Due to its impact on global climate, carbon is the element that currently dominates the public debate. Why publish an issue on boron when the public is focusing on carbon? As you read the articles in this issue, what you will find is that boron is a “quintessential” terrestrial element. Although rare in the Solar System, Earth’s tectonic and weathering processes have concentrated boron within the Earth’s upper continental crust, where we are completely dependent on it for everyday life.

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About v13n3, Jon Blundy new PE, Elements at Goldschmidt2017, Propose a Topic

Rock and mineral coatings, the thin and fascinating varnishes portrayed in this issue of Elements, are found in deserts, soils, sediment, oceans, Mars and on buildings or other manmade structures. They record the legacy of millions of years of ocean circulation, thousands of years of climate change, and tens of years of anthropogenic contaminant dispersal. Rock coatings teach us how life can both dissolve and form minerals and how it can survive some of the most extreme environmental conditions. Our early ancestors used petroglyphs carved into these coatings to depict hunting scenes, religious and cultural context, and to communicate geographical, and even astronomical, information. On every continent (except Antarctica), we can view some of our cultural heritage, preserved over thousands of years. Rock coatings have even been spotted on Mars by the NASA rovers Spirit and Opportunity.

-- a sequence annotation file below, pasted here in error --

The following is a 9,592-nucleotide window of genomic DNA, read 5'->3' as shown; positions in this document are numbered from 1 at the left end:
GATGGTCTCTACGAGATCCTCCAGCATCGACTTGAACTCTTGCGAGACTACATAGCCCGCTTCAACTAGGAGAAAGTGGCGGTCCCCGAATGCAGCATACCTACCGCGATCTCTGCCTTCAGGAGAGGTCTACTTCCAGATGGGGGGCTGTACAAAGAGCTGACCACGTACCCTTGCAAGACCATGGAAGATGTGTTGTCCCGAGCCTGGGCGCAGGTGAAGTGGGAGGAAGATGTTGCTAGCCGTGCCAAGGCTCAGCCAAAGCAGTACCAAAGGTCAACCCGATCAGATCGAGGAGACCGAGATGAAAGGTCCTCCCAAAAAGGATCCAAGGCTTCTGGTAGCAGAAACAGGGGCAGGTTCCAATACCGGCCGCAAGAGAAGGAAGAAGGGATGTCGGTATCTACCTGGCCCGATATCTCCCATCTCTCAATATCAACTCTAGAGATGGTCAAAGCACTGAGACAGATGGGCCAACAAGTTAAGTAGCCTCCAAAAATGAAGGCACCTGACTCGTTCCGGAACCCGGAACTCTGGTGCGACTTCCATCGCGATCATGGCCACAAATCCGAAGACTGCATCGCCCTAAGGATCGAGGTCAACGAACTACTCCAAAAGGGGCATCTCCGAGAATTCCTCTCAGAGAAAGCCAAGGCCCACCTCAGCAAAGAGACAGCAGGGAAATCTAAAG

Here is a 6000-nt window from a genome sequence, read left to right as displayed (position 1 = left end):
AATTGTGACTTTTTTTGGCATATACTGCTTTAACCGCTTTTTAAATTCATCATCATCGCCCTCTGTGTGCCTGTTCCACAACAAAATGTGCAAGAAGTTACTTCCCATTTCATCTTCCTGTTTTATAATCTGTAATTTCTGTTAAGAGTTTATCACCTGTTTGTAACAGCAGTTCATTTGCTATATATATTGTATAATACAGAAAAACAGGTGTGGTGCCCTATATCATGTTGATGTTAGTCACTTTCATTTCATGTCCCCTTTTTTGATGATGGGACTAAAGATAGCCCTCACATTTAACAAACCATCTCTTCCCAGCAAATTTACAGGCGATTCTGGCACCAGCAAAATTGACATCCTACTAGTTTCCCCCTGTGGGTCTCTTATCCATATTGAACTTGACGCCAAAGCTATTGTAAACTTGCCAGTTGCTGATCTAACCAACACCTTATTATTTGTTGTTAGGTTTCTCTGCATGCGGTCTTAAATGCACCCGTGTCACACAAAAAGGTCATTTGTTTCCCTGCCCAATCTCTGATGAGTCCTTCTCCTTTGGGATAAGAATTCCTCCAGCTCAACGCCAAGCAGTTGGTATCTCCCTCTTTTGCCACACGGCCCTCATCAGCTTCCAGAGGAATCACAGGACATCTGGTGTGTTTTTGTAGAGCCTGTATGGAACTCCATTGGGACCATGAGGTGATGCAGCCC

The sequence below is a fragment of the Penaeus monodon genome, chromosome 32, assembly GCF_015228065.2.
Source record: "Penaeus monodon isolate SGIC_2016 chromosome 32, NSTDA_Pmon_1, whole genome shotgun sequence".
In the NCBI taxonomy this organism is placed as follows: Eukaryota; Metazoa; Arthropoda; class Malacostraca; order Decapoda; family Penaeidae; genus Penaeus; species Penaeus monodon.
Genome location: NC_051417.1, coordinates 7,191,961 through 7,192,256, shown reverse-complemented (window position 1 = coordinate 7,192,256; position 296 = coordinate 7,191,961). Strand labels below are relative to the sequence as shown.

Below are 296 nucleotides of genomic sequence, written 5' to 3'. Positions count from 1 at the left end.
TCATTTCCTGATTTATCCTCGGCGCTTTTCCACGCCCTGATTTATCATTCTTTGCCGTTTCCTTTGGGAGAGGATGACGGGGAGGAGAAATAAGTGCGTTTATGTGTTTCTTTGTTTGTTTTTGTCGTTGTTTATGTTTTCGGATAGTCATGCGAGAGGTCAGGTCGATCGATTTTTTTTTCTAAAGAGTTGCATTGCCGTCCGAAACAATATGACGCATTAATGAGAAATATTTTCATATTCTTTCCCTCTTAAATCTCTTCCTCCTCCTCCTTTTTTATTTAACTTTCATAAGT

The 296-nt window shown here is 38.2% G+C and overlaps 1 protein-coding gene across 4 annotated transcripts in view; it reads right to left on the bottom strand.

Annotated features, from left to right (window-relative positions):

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About v13n2, Sulfur or Sulphur?, Call for Proposals, Social Media

Elements magazine tries hard to be an internationally oriented and inclusive scientific publication. As such, Elements accepts texts written in American English or British English and it has been Elements’ policy to allow authors to choose between the American or British writing style and spelling. Our purpose in this is to pay respect to international differences and, as a result, help preserve these differences.